Scientists can independently test this inference by counting the galaxies that are visible from Earth or adding up their brightness. They can do this thanks largely to Albert Einstein’s 1905 theory of special relativity, which explains how speed affects time and space. In this application, a person on Earth looking out into the universe in one direction—the same direction that the Sun and the Earth are moving—should see galaxies that are brighter, bluer, and more concentrated. Similarly, by looking in the other direction, the person should see galaxies that are darker, redder, and spaced farther apart.

But when investigators have tried to count galaxies in recent years—a process that’s difficult to do accurately—they’ve come up with numbers that suggest the Sun is moving much faster than previously thought, which is at odds with standard cosmology.

“It’s hard to count galaxies over the whole sky—you’re usually stuck with a hemisphere or less,” said Darling. “And, on top of that, our own galaxy gets in the way. It has dust that will cause you to find fewer galaxies and will make them look dimmer as you get closer to our galaxy.”

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Darling was intrigued and perplexed by this cosmological puzzle, so he decided to investigate for himself. He also knew there were two recently released surveys that could help improve the accuracy of a galaxy count—and shed light on the velocity mystery: one called the Very Large Array Sky Survey (VLASS) in New Mexico, and the other called the Rapid Australian Square Kilometer Array Pathfinder Continuum Survey (RACS) in Australia.

“I love the idea that this basic principle that Einstein told us about a long time ago is something you can see. It’s a really esoteric thing that seems super weird, but if you go out and count galaxies, you could see this neat effect. It’s not quite as esoteric or weird as you might think.” — Jeremy Darling

Together, these surveys allowed Darling to study the entire sky by patching together views from the northern and southern hemispheres. Importantly, the new surveys also used radio waves, which made it easier to “see” through the dust of the Milky Way, thus improving the view of the universe.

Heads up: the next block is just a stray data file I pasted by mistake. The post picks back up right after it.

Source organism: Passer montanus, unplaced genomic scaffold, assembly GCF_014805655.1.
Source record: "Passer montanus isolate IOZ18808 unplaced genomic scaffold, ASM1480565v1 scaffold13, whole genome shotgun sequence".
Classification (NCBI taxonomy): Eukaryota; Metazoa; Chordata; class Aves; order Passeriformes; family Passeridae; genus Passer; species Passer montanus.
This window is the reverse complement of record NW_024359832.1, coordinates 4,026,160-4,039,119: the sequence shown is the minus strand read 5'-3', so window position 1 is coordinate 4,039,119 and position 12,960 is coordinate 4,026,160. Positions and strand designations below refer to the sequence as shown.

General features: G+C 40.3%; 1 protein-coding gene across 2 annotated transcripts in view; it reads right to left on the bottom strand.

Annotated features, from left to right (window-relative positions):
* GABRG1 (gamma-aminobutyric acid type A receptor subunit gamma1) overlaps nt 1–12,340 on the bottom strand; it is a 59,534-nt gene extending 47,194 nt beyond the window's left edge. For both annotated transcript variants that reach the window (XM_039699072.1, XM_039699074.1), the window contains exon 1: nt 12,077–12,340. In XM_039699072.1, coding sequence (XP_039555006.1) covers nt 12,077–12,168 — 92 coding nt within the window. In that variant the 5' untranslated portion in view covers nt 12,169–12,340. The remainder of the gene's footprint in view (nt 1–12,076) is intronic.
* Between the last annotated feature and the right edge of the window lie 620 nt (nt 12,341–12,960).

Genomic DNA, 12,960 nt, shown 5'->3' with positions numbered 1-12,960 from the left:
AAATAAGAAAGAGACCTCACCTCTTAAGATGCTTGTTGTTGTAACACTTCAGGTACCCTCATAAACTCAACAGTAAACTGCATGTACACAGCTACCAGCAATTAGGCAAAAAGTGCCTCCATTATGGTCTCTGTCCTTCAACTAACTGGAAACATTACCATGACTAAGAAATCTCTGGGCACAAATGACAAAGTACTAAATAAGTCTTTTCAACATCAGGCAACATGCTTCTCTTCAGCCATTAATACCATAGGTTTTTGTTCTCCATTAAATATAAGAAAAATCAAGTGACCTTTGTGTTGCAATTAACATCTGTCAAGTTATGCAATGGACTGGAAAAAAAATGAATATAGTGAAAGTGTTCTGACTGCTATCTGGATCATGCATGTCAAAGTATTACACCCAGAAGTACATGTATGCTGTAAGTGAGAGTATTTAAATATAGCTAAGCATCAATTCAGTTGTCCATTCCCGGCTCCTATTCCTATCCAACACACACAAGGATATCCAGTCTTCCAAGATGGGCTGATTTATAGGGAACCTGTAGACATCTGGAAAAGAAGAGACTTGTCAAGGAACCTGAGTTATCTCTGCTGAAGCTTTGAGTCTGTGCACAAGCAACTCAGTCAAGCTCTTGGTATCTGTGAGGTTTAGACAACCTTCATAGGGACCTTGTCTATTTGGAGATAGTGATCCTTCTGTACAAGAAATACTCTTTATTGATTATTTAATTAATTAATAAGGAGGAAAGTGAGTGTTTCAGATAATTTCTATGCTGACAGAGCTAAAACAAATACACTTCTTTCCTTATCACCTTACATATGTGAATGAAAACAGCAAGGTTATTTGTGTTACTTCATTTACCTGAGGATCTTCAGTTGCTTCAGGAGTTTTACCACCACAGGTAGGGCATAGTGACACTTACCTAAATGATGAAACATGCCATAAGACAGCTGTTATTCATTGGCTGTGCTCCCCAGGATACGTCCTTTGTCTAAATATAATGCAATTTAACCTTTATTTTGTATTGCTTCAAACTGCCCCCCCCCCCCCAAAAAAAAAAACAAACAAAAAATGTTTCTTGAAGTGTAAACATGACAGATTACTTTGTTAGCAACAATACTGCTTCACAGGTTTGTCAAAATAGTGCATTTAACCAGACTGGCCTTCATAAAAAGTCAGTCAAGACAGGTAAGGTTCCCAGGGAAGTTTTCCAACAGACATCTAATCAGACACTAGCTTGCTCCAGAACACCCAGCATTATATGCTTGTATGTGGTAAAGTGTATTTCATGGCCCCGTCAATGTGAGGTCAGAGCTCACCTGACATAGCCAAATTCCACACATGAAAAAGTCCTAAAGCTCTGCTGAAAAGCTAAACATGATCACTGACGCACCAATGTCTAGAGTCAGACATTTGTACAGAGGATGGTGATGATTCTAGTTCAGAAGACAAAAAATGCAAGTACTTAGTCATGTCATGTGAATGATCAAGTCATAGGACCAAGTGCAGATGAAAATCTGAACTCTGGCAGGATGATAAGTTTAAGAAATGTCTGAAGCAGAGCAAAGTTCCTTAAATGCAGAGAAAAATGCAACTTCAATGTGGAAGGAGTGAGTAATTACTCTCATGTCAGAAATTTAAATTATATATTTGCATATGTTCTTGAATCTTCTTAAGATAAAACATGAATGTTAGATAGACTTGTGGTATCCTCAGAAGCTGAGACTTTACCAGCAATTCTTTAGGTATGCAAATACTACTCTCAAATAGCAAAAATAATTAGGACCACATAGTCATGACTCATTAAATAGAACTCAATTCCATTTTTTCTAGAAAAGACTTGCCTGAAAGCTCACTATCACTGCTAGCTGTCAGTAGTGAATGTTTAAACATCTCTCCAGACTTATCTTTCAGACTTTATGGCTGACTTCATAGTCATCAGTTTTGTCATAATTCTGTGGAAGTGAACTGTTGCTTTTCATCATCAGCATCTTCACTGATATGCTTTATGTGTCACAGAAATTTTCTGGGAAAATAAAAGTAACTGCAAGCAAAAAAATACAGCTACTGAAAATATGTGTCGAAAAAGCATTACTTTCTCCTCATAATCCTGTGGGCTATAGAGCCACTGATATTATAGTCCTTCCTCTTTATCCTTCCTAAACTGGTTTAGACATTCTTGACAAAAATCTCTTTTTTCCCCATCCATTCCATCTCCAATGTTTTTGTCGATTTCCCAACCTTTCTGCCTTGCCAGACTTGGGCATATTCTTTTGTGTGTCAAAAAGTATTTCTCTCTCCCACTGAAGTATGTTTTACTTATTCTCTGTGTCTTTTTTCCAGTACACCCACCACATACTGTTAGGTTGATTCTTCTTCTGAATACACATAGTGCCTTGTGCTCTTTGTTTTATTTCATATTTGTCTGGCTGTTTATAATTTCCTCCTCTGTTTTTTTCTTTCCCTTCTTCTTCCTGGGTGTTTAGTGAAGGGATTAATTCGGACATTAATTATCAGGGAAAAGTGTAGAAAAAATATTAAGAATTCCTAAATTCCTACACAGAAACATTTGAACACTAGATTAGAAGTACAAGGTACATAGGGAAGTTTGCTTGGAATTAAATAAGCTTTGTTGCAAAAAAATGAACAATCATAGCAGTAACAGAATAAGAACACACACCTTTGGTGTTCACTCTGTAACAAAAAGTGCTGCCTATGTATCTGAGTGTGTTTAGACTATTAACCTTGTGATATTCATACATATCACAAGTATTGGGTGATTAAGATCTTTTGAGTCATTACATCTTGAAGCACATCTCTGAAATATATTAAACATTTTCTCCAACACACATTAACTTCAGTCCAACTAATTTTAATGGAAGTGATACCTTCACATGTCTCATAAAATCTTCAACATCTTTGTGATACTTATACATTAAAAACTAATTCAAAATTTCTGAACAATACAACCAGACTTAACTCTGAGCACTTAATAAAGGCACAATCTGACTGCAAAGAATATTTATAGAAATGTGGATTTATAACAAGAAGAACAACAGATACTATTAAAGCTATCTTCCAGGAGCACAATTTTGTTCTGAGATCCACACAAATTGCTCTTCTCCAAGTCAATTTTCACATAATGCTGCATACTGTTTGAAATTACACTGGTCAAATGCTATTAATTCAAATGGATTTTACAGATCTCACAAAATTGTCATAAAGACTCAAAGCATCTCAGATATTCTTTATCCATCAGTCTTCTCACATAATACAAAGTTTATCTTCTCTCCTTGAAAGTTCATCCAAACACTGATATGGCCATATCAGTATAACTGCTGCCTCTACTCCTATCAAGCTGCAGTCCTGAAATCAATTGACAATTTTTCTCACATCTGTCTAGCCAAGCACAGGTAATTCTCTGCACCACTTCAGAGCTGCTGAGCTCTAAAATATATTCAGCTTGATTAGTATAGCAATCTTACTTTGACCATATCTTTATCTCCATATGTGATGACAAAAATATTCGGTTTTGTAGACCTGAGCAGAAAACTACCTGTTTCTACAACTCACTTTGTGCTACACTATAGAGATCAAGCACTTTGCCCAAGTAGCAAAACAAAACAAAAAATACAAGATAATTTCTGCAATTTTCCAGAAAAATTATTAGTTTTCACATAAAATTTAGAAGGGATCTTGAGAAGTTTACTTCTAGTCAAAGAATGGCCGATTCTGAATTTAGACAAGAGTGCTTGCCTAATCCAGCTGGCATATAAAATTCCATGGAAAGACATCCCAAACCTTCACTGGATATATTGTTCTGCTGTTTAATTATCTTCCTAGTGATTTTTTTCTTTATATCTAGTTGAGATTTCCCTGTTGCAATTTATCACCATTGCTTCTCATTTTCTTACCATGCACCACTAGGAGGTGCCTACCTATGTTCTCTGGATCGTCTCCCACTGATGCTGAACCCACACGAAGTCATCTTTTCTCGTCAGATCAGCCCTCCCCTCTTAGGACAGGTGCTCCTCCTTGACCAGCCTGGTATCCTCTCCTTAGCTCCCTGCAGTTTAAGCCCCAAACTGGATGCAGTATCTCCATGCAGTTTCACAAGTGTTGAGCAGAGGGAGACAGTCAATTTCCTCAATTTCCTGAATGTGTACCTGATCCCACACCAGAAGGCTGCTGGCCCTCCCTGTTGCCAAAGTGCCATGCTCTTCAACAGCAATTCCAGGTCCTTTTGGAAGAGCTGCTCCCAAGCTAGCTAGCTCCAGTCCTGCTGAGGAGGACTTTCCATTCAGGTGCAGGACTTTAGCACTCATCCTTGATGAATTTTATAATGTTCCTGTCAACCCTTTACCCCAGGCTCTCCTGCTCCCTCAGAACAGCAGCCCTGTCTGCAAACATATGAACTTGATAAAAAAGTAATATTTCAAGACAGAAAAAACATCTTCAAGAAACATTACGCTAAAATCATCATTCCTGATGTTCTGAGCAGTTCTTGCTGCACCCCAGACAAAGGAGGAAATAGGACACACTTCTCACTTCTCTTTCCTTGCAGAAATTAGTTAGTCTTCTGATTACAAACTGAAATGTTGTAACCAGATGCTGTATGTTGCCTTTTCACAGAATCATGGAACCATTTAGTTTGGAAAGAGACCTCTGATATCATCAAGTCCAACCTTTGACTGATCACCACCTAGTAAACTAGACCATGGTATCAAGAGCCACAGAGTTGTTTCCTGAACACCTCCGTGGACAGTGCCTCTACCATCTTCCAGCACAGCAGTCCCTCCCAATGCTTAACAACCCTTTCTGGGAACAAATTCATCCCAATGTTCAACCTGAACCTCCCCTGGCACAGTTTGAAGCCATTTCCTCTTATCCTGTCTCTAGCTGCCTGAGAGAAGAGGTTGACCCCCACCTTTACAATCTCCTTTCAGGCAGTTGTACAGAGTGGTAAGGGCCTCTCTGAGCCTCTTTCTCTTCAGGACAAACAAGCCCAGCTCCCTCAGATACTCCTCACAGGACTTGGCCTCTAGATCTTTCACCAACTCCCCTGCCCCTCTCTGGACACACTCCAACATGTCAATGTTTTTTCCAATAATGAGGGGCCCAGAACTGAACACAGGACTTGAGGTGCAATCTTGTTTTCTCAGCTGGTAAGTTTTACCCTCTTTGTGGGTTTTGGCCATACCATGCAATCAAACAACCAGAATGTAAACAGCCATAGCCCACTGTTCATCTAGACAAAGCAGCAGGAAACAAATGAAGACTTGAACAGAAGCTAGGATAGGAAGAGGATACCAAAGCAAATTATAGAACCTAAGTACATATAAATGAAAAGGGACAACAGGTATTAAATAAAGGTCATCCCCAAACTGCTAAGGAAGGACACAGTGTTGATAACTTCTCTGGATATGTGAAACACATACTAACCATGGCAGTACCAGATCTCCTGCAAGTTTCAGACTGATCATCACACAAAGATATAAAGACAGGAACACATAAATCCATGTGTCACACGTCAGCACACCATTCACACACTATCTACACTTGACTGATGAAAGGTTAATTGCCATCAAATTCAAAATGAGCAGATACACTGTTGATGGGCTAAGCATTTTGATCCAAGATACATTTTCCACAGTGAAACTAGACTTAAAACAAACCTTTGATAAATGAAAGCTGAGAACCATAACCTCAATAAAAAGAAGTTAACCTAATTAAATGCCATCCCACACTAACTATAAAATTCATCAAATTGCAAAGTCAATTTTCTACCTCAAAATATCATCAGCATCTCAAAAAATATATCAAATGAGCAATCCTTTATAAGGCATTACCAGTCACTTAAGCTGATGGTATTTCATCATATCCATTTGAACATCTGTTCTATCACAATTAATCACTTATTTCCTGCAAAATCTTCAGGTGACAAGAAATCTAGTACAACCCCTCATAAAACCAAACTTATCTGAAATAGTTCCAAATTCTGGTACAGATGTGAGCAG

When Darling analyzed the surveys, he found that the number of galaxies and their brightness was in perfect agreement with the velocity researchers had previously inferred from the cosmic microwave background.

“We find a bright direction and a dim direction—we find a direction where there are more galaxies and a direction where there are fewer galaxies,” he said. “The big difference is that it lines up with the early universe from the cosmic microwave background and it has the right speed. Our cosmology is just fine.”

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Because Darling’s findings differ from past results, his paper will likely prompt various follow-up studies to confirm or dispute his results.

But in addition to pushing the field of cosmology forward, the findings are a good real-world example of Einstein’s special relativity theory—and they demonstrate how researchers are still putting the theory into practice, more than 100 years after the famed physicist first proposed it.

“I love the idea that this basic principle that Einstein told us about a long time ago is something you can see,” Darling said. “It’s a really esoteric thing that seems super weird, but if you go out and count galaxies, you could see this neat effect. It’s not quite as esoteric or weird as you might think.”

Reference: “The Universe is Brighter in the Direction of Our Motion: Galaxy Counts and Fluxes are Consistent with the CMB Dipole” by Jeremy Darling, 26 May 2022, Astrophysical Journal Letters.
DOI: 10.3847/2041-8213/ac6f08